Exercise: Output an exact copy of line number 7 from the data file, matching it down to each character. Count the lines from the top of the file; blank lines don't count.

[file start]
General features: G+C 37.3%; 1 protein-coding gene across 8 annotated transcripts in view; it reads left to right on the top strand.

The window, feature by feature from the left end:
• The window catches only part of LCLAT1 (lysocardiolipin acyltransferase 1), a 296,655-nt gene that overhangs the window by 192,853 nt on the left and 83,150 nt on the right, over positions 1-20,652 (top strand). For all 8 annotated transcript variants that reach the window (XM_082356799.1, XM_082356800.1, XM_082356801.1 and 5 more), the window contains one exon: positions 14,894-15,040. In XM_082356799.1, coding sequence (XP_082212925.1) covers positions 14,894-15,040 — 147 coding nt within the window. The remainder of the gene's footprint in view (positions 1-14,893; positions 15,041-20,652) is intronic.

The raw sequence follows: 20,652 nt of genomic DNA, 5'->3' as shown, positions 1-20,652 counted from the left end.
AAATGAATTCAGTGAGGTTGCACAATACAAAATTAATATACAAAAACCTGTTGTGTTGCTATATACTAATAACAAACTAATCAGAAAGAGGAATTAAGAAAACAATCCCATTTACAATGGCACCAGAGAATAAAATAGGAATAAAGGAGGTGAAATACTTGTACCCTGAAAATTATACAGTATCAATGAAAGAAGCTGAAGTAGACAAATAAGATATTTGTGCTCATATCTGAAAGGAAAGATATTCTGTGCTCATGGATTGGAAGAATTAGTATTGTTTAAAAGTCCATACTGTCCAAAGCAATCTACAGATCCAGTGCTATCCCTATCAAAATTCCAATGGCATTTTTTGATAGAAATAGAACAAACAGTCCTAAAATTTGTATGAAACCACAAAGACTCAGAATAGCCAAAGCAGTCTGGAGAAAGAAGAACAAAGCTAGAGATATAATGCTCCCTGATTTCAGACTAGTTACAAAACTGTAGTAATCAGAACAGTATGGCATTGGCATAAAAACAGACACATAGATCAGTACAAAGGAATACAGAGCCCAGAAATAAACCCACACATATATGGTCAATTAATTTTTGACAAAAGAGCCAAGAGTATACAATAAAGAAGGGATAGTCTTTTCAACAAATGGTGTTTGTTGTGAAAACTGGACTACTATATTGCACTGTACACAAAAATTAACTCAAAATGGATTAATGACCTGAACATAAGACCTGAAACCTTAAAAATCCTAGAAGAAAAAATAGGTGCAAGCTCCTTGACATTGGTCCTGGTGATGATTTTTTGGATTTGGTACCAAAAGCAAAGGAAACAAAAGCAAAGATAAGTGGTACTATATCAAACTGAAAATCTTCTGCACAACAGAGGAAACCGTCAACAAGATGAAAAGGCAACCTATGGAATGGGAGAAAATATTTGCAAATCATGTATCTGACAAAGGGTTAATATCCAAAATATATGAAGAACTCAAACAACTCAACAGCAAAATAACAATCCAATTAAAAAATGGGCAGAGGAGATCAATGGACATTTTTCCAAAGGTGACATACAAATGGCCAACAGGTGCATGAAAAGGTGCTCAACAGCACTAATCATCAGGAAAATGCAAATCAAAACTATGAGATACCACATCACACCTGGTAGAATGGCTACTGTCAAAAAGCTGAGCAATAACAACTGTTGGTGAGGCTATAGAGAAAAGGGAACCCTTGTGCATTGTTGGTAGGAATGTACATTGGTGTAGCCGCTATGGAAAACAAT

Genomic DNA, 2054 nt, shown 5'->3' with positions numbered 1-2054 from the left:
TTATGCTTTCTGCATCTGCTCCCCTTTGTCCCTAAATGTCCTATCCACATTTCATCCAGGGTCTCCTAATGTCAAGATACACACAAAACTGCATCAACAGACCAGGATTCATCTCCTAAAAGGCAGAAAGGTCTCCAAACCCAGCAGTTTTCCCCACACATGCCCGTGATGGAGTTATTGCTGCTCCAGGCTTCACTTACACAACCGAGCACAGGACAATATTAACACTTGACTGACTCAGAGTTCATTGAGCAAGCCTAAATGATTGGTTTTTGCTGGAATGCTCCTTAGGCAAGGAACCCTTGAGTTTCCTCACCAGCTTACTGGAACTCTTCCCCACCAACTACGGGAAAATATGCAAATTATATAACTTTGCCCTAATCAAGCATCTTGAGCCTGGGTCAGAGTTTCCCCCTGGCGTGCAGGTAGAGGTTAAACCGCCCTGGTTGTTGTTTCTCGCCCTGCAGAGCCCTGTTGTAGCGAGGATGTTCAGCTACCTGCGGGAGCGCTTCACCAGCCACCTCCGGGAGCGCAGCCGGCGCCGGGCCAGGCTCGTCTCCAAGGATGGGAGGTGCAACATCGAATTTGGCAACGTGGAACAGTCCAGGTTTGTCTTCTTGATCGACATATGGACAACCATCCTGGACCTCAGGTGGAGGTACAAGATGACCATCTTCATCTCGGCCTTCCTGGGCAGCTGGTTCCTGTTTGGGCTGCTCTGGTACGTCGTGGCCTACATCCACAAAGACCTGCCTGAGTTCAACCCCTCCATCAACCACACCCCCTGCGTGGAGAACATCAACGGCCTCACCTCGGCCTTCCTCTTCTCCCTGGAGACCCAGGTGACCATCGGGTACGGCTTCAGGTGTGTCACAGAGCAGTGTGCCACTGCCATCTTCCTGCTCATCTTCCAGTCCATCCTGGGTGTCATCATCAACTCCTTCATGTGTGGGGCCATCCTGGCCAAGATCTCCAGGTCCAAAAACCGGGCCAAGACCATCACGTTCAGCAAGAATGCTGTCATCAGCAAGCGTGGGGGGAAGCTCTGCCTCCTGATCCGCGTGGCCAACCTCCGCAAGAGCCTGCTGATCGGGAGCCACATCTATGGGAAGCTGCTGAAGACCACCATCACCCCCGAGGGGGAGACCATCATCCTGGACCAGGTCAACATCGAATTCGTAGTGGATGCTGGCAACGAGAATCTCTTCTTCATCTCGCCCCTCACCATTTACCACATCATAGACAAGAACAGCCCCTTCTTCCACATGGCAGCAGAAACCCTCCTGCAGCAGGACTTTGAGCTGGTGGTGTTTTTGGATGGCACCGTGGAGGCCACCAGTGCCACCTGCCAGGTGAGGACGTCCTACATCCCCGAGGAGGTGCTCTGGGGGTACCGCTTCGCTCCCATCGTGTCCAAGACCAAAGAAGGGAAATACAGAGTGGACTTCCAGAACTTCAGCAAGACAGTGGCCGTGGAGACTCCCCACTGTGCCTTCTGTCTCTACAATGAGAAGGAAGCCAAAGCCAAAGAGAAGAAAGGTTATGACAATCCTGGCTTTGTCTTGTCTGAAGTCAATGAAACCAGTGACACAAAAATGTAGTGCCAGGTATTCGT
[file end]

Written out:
TTATGCTTTCTGCATCTGCTCCCCTTTGTCCCTAAATGTCCTATCCACATTTCATCCAGGGTCTCCTAATGTCAAGATACACACAAAACTGCATCAACAGACCAGGATTCATCTCCTAAAAGGCAGAAAGGTCTCCAAACCCAGCAGTTTTCCCCACACATGCCCGTGATGGAGTTATTGCTGCTCCAGGCTTCACTTACACAACCGAGCACAGGACAATATTAACACTTGACTGACTCAGAGTTCATTGAGCAAGCCTAAATGATTGGTTTTTGCTGGAATGCTCCTTAGGCAAGGAACCCTTGAGTTTCCTCACCAGCTTACTGGAACTCTTCCCCACCAACTACGGGAAAATATGCAAATTATATAACTTTGCCCTAATCAAGCATCTTGAGCCTGGGTCAGAGTTTCCCCCTGGCGTGCAGGTAGAGGTTAAACCGCCCTGGTTGTTGTTTCTCGCCCTGCAGAGCCCTGTTGTAGCGAGGATGTTCAGCTACCTGCGGGAGCGCTTCACCAGCCACCTCCGGGAGCGCAGCCGGCGCCGGGCCAGGCTCGTCTCCAAGGATGGGAGGTGCAACATCGAATTTGGCAACGTGGAACAGTCCAGGTTTGTCTTCTTGATCGACATATGGACAACCATCCTGGACCTCAGGTGGAGGTACAAGATGACCATCTTCATCTCGGCCTTCCTGGGCAGCTGGTTCCTGTTTGGGCTGCTCTGGTACGTCGTGGCCTACATCCACAAAGACCTGCCTGAGTTCAACCCCTCCATCAACCACACCCCCTGCGTGGAGAACATCAACGGCCTCACCTCGGCCTTCCTCTTCTCCCTGGAGACCCAGGTGACCATCGGGTACGGCTTCAGGTGTGTCACAGAGCAGTGTGCCACTGCCATCTTCCTGCTCATCTTCCAGTCCATCCTGGGTGTCATCATCAACTCCTTCATGTGTGGGGCCATCCTGGCCAAGATCTCCAGGTCCAAAAACCGGGCCAAGACCATCACGTTCAGCAAGAATGCTGTCATCAGCAAGCGTGGGGGGAAGCTCTGCCTCCTGATCCGCGTGGCCAACCTCCGCAAGAGCCTGCTGATCGGGAGCCACATCTATGGGAAGCTGCTGAAGACCACCATCACCCCCGAGGGGGAGACCATCATCCTGGACCAGGTCAACATCGAATTCGTAGTGGATGCTGGCAACGAGAATCTCTTCTTCATCTCGCCCCTCACCATTTACCACATCATAGACAAGAACAGCCCCTTCTTCCACATGGCAGCAGAAACCCTCCTGCAGCAGGACTTTGAGCTGGTGGTGTTTTTGGATGGCACCGTGGAGGCCACCAGTGCCACCTGCCAGGTGAGGACGTCCTACATCCCCGAGGAGGTGCTCTGGGGGTACCGCTTCGCTCCCATCGTGTCCAAGACCAAAGAAGGGAAATACAGAGTGGACTTCCAGAACTTCAGCAAGACAGTGGCCGTGGAGACTCCCCACTGTGCCTTCTGTCTCTACAATGAGAAGGAAGCCAAAGCCAAAGAGAAGAAAGGTTATGACAATCCTGGCTTTGTCTTGTCTGAAGTCAATGAAACCAGTGACACAAAAATGTAGTGCCAGGTATTCGT